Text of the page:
"Twenty dollars!" repeated Walter thoughtfully.
"Yes, look at the watch. Isn't it a beauty?"
"Yes; I like the appearance of it very much."
"If you get out of money, you can easily pawn it for more than the sum
I ask for it."
Certainly this was an important consideration. Walter felt that he would be foolish to lose so good a chance. It was a pity that the stranger should be forced to make such a sacrifice, yet it really seemed that he would be doing him a favor, as well as benefiting himself, by accepting his proposition.
"You will guarantee it to be solid gold?" he said, with momentary suspicion.
"Certainly. You will see that it is an Elgin watch. Of course you know the reputation of that make. They don't make any sham watches at their factory."
"I thought the case might be gilt," said Walter, half ashamed of his suspicions.
"You do well to be cautious, but I will guarantee the watch to be all I represent it. I only wish you were a jeweler. Then you could judge for yourself."
It sounded very plausible. Then, the watch was a very handsome one.
"Let me open it and show you the works."
The stranger did so. Walter was no judge of the mechanism of a watch, but what he saw impressed him favorably. The stranger seemed very frank and fair-spoken. Walter knew, of course, that in traveling one was likely to meet with sharpers, but that did not justify him in suspecting everybody he met.
"It would look very nice at the end of my chain," he thought. "I suppose I cannot afford it; but, as he says, I can raise money on it at any time."
"Well, young man, what is your decision? You must excuse me for hurrying, but we are not far from Chicago, and I want to make sure that I can continue my journey to-night. I shall telegraph to my wife that I am coming."
"I will take the watch," said Walter. "There doesn't seem to be much risk in doing so."
"Bosh! I should say not. Young man, I congratulate you. You have made the best bargain of your life. Have you got the money handy?"
Walter took out two ten-dollar bills and handed them to his companion, receiving the watch in exchange.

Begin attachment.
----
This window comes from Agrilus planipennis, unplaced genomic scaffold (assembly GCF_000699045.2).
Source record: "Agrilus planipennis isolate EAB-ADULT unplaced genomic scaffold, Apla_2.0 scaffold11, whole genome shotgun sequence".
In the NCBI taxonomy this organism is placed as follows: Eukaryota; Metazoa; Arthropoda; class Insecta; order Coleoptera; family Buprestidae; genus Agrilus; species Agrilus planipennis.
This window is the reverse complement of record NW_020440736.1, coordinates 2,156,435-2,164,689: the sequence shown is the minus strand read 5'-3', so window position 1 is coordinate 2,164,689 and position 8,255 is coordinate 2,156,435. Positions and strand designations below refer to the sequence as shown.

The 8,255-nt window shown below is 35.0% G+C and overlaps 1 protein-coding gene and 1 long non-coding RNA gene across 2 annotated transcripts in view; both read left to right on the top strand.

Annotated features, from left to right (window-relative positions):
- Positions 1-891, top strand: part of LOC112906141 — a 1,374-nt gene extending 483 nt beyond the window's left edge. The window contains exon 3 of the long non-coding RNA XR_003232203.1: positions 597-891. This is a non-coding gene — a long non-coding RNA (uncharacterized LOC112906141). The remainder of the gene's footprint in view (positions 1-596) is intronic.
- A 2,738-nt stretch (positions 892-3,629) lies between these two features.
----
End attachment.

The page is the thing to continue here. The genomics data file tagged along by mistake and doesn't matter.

"Well, that settles my mind," said the stranger, in a tone of satisfaction. "I shall see the old woman and the kids very soon, thanks to your kindness."
"Don't mention it," said Walter complacently. "I feel indebted to you, rather, as you have given me much more than an equivalent for my money."
"That is true, but under present circumstances money is worth a good deal to me. Now, if you don't mind I will go into the smoking-car and have a little smoke before we arrive. Will you join me?"
"No, sir, thank you; I don't smoke."
"Good-day, then. Hope we shall meet again."
Walter responded politely, and the stranger, rising, walked forward to the front part of the car and disappeared.
Walter detached the silver watch from the plated chain to which it was attached, substituted the new gold watch, and put the silver watch in his pocket. It occurred to him that if he should really need money it might be better for him to sell the silver watch and retain the gold one.
"I have made thirty dollars at the very least on my purchase," he reflected, "for I am sure I can sell the watch for fifty dollars if I wish to do so. This is a white day for me, as the Romans used to say. I accept it as a good omen of success. I wish Doctor Mack and Nancy were here to see it. I think the doctor would give me credit for a little shrewdness."
The car sped on perhaps a dozen miles farther, when the door opened and the conductor entered, followed by a stout man of perhaps fifty years of age, who looked flushed and excited.
"This gentleman has been robbed of his gold watch," explained the conductor. "He is convinced that some one on the train has taken it. Of course, no one of you is suspected, but I will trouble you to show me your watches."
As Walter heard these words a terrible fear assailed him. Had he bought a stolen watch?